Approaching St. Paul, the rail service would swing by the state Capitol, head downtown and stop at Union Depot, which is the focus of a massive renovation effort.
Legions of elected officials, business leaders and residents favor the light rail option, but tempered with varying degrees of concern.
Anne White, a homeowner who lives more than a dozen blocks from University Ave., supports light rail. Even so, she recognizes rising property values, rents and taxes will force a number of low-income people out.
"Clearly their rents will go up, and yet they don't have the option of gaining the benefit of the property tax value going up if they were to sell," White says.
Like Anne White, Nieeta Presley serves on a public task force of citizens appointed by the St. Paul mayor, to advise officials on how to plan for development along the central corridor.
Presley is director of the Aurora-St. Anthony Neighborhood Development Corp., whose area includes University Ave.
If light rail is built, she wants the city and county to cap property taxes for people on fixed incomes living near the central corridor.
"We do have a higher number of seniors who are still living in their own homes on fixed incomes. With the advent of property taxes going sky high, they may not be able to maintain their homes and stay in their homes," Presley says.
Triesta Brown lives a few blocks off University Ave. in St. Paul, and many of the rental properties she owns and manages are in the area.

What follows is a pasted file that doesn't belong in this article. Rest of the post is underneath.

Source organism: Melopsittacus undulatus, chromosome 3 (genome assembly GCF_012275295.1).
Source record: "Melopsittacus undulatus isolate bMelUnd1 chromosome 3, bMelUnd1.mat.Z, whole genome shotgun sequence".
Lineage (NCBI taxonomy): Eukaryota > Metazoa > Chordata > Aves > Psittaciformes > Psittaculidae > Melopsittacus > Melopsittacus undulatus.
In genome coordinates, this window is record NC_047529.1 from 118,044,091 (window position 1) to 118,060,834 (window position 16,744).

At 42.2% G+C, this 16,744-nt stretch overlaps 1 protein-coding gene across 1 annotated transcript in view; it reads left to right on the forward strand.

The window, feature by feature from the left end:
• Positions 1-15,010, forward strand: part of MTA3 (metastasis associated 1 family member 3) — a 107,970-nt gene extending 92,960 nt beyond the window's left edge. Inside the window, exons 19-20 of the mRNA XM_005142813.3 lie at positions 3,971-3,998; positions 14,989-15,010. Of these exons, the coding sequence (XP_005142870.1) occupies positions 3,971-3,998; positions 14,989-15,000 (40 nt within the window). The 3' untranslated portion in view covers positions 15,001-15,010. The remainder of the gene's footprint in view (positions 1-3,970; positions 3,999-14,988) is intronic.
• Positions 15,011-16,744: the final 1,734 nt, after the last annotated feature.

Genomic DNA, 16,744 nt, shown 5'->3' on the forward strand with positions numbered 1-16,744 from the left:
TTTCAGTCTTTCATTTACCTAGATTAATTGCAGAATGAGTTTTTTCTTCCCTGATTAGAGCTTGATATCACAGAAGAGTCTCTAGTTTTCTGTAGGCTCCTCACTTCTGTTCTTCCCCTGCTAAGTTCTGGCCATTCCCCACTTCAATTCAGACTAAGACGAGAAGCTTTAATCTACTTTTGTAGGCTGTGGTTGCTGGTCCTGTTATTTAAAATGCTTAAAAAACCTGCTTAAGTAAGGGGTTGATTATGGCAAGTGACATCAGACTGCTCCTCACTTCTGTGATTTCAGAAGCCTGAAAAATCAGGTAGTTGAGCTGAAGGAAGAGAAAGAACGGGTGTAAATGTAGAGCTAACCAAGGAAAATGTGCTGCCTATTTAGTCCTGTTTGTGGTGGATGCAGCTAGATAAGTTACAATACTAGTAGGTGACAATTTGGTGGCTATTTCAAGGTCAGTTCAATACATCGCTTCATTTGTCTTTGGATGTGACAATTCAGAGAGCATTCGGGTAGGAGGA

Her concern is the proposed light rail line has too few stops. The draft environmental impact statement for the project shows the rail stops along University would be about a mile apart.
The statement also predicts that if rail is built there'd still be local bus service along University, but it would be greatly reduced.
It makes more sense, Brown says, to keep the buses running along University and put the light rail where citizens and some elected officials recommend it should run, closer to Interstate 94, where drivers can see it. That was the recommendation 15 years ago.
"Would it make sense to have light rail interact with the freeway, at least on some visual aspect so that at least people stuck in traffic could say, 'Ah, I could have taken the train?'" says Brown.
Four public hearings are scheduled this week on the transit options for the central corridor. Then there's a month-and-half long period of taking written comments from the public.
After that, about mid-June, the Central Corridor Coordinating Committee, made up of elected officials from St. Paul, Minneapolis, Ramsey and Hennepin counties and representatives from the Metropolitan Council, Minnesota Department of Transportation and University of Minnesota, will recommend an option to the Metropolitan Council.
State lawmakers have already earmarked several million dollars for central corridor transit planning.
If light rail is selected, they'd need to approve several hundred million more, which would have to be matched by several hundred million in federal funds -- at a time when other cities around the country are clamoring for federal transit funds as well.